There is obvious concern after the New York Yankees dropped the opening two games of the ALCS against the Houston Astros over the weekend.
Dropping a pair of 2-1 games that could have been turned into wins had it not been for some questionable decisions or defensive brilliance from the Astros, it’s understandable if there is frustration surrounding the Yankees camp.
But with a triad of games in the Bronx approaching and the team’s ability to pull out wins in difficult situations, there should also be an abundance of belief.
In order to come back and make this a series though, the Yankees simply cannot rely on the home-field advantage provided in the house that Jeter built. There have to be some adjustments made in the lineup.
Move Aaron Judge down
While there has been this new fad of putting power hitters up toward the very top of the lineup, I’m still a firm believer that the top-two spots in the lineup should be reserved for high on-base-percentage players.
Aaron Judge simply has not been that. In fact, it’s been a nightmare postseason for him so far.
In the ALDS against the Cleveland Indians, Judge went 1-for-20 with an MLB-record 16 strikeouts in the series.
It hasn’t gotten much better through the opening two games of the ALCS, as he’s 1-for-7 with three strikeouts.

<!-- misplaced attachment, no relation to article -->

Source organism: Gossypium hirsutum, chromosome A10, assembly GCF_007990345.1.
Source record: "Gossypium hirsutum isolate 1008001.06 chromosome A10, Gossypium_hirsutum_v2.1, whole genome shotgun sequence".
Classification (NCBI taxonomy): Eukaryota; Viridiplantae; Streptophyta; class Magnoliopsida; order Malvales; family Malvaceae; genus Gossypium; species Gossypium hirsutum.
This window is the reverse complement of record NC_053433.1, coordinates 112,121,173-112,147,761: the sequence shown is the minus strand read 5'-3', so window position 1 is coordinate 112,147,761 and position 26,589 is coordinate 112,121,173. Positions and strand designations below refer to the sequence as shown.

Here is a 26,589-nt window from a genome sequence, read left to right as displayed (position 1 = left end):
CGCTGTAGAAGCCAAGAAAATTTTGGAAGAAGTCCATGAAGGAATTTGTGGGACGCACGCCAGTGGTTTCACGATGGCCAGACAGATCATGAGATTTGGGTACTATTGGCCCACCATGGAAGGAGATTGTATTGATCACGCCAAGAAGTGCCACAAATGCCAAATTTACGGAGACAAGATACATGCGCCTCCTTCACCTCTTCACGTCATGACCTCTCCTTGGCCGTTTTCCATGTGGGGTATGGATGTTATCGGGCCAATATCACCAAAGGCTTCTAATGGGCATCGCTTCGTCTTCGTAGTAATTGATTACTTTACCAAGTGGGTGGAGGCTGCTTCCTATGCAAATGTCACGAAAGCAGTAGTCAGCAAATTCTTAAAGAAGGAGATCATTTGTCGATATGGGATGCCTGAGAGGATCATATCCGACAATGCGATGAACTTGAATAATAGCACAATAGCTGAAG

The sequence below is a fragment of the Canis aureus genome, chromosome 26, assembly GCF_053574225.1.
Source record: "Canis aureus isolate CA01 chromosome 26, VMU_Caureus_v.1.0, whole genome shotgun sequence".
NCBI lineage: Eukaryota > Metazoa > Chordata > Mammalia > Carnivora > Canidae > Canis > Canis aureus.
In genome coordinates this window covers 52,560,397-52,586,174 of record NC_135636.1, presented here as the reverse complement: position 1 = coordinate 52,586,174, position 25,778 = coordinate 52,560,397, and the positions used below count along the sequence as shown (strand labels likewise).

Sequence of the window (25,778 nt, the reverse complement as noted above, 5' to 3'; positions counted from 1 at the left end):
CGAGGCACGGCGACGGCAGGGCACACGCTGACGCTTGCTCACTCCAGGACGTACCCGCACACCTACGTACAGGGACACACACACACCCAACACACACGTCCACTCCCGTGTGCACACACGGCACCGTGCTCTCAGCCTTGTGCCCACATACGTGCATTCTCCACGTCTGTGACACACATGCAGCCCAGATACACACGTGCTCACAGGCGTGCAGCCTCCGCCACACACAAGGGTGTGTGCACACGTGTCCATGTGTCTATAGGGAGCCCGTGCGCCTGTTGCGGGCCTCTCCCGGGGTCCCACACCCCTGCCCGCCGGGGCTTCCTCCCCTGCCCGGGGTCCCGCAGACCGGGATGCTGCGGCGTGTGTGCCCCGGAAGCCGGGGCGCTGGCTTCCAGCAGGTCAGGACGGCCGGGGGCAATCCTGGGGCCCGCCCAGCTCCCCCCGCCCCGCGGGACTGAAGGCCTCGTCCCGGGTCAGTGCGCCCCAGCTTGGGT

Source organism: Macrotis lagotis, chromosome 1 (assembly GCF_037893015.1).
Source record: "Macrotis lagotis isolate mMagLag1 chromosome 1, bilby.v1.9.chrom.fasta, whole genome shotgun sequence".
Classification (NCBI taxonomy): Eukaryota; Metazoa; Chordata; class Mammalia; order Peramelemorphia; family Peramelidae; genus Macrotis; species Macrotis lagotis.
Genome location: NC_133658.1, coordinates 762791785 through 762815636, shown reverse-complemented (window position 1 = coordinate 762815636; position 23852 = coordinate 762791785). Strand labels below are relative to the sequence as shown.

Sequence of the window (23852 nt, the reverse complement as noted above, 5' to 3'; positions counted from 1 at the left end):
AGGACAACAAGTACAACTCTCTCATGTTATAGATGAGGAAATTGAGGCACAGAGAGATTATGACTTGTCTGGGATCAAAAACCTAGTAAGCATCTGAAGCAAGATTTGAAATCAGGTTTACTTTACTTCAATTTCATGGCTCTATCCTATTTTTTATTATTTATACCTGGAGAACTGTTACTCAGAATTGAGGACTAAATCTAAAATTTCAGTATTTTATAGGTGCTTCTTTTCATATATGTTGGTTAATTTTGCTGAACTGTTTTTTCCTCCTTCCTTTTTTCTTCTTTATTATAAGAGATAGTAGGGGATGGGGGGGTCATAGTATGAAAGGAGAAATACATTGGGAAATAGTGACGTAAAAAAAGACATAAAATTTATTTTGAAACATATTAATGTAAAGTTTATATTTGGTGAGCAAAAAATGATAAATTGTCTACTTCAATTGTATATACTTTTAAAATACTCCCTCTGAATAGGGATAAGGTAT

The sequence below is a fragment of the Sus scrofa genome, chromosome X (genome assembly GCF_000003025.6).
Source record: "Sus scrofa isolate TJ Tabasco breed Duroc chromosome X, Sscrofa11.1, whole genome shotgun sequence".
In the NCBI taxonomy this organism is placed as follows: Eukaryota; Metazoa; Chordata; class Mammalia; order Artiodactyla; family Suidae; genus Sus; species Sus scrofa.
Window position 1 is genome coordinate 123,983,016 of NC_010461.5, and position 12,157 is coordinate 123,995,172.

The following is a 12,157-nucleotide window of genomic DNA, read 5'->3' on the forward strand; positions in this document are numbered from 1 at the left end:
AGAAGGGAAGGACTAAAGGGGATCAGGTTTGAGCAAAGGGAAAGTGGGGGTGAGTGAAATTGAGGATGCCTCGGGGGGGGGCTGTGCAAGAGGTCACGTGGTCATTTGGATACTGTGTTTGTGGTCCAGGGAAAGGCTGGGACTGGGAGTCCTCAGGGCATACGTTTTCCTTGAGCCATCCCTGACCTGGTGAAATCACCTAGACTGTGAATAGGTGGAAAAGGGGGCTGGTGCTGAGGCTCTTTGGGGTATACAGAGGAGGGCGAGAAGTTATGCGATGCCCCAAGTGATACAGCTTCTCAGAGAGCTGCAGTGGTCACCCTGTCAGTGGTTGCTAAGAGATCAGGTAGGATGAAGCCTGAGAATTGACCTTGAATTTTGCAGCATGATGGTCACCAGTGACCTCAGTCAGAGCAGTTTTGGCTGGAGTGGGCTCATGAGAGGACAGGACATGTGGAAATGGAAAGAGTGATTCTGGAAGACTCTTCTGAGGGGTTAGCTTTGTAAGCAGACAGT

You can’t bench Judge. He’s meant far-too much to this team throughout the season and you have to go with the horses that got you there. But it is time to move him down to the No. 6 or 7 spot in the order to take a little bit of pressure off him.
Make Gary Sanchez the DH
Yankees catcher Gary Sanchez is in the major leagues because of his bat and a cannon of an arm.
His defense is a flat-out liability.
A slow glove and an inability to properly keep the ball in front of him, Sanchez limits his pitcher’s ability to use all sections of plate, including the area in front of it. Instead of being able to waste pitches in strikeout situations, Yankees pitchers at times are forced to keep the ball near the zone, presenting hittable options to the opposing batter.
Then there was the ending of Game 2 when he was unable to reel in the relay throw from Didi Gregorius that would have gotten Jose Altuve out by a mile at the plate. Instead, Houston was walk-off winners.
Austin Romine provides complete defense at the position while putting Sanchez at DH ensures his bat stays in the lineup.
The offense takes a bit of a hit with Romine in the lineup, but with the way the Yankees have pitched, they could survive at home.